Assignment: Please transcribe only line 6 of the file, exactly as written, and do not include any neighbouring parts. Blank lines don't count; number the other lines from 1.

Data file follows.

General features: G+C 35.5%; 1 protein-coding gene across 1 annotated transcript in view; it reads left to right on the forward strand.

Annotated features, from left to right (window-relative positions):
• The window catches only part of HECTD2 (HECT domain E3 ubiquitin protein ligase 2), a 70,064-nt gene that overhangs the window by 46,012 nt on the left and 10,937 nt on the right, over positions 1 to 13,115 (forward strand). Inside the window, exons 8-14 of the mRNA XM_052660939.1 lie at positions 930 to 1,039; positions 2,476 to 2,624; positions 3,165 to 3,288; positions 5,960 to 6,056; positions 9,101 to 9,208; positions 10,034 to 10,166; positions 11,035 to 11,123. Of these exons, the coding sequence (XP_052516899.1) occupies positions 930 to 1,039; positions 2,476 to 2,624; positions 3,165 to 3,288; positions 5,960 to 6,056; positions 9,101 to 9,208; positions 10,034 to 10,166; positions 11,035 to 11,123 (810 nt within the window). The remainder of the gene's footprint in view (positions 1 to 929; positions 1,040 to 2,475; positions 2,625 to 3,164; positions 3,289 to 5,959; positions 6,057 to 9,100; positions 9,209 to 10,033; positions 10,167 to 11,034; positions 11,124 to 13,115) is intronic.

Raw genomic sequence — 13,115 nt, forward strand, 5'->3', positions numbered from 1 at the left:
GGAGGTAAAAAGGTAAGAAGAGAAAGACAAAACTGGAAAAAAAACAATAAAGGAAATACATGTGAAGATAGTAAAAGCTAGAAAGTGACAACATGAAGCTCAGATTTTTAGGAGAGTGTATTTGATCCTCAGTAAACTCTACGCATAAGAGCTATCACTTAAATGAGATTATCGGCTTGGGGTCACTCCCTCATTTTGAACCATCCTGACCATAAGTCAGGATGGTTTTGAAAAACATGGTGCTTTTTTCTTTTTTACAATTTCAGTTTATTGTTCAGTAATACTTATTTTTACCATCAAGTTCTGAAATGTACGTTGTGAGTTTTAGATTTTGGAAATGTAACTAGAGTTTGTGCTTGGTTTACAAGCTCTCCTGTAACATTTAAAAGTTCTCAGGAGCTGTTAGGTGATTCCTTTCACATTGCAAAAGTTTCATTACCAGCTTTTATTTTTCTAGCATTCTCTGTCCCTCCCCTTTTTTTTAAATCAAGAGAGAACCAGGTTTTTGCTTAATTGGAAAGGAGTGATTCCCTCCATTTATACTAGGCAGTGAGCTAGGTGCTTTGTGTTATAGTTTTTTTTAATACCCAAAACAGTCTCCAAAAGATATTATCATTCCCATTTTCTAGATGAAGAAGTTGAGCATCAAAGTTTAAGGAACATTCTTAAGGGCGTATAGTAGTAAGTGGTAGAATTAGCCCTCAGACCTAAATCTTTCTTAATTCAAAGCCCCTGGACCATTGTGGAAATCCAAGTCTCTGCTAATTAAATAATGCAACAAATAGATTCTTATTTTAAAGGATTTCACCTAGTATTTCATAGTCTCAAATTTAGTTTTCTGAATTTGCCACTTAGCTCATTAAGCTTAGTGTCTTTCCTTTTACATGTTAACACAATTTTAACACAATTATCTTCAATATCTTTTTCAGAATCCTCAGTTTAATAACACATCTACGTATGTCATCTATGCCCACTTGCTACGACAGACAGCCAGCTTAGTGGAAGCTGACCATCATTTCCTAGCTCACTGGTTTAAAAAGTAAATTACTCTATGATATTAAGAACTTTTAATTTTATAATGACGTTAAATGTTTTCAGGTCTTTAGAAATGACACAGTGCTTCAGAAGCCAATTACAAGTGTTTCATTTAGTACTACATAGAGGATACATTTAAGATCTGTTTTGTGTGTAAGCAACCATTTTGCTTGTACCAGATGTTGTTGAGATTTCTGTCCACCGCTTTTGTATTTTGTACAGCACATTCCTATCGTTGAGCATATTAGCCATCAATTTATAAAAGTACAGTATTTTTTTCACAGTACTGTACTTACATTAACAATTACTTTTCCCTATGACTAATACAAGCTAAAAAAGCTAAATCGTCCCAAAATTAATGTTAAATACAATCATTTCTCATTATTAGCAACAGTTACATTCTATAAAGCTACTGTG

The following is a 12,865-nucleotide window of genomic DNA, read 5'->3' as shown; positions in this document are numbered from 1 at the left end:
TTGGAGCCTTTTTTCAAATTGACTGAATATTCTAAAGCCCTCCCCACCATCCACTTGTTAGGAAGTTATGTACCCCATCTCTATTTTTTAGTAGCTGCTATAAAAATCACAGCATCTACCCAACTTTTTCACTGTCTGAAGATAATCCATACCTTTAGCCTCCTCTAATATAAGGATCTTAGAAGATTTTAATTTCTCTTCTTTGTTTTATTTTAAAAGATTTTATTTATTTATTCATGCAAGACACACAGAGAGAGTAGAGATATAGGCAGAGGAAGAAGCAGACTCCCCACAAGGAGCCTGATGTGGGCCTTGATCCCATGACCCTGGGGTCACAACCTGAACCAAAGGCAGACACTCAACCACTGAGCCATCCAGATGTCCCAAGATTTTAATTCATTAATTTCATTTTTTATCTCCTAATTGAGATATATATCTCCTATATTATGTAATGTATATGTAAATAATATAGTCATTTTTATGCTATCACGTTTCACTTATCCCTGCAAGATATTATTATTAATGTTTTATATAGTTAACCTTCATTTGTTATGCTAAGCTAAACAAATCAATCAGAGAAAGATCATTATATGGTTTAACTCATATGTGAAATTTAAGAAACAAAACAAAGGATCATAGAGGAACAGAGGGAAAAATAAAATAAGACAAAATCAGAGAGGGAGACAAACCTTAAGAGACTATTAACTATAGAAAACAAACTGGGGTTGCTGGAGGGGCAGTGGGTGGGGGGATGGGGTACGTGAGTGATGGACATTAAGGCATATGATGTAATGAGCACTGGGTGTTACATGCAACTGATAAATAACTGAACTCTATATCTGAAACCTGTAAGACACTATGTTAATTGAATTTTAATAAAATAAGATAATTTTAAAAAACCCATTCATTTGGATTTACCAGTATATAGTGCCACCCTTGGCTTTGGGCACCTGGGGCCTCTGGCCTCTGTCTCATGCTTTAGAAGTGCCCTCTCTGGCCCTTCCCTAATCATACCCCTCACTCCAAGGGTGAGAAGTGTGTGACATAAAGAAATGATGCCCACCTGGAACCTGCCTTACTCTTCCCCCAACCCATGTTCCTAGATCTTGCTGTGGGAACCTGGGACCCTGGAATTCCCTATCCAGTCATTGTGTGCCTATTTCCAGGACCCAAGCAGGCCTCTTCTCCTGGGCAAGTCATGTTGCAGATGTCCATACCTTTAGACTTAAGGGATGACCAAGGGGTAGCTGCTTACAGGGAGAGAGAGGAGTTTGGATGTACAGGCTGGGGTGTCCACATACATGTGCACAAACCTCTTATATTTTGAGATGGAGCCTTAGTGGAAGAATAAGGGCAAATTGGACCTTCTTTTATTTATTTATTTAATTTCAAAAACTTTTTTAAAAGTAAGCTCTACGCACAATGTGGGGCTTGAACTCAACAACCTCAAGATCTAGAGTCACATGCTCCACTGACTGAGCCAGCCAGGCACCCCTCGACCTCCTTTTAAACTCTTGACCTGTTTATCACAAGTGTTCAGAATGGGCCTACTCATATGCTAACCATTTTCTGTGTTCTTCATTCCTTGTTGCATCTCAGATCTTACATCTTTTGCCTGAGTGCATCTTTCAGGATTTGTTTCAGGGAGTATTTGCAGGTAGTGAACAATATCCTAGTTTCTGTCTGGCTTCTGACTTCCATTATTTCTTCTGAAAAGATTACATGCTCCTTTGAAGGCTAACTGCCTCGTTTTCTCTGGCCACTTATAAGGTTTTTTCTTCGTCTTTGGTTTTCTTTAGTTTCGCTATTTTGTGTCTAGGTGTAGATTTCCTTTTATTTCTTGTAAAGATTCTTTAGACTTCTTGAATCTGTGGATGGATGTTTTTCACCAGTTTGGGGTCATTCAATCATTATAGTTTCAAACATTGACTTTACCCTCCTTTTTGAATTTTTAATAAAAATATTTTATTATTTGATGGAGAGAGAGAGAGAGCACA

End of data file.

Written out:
The following is a 12,865-nucleotide window of genomic DNA, read 5'->3' as shown; positions in this document are numbered from 1 at the left end: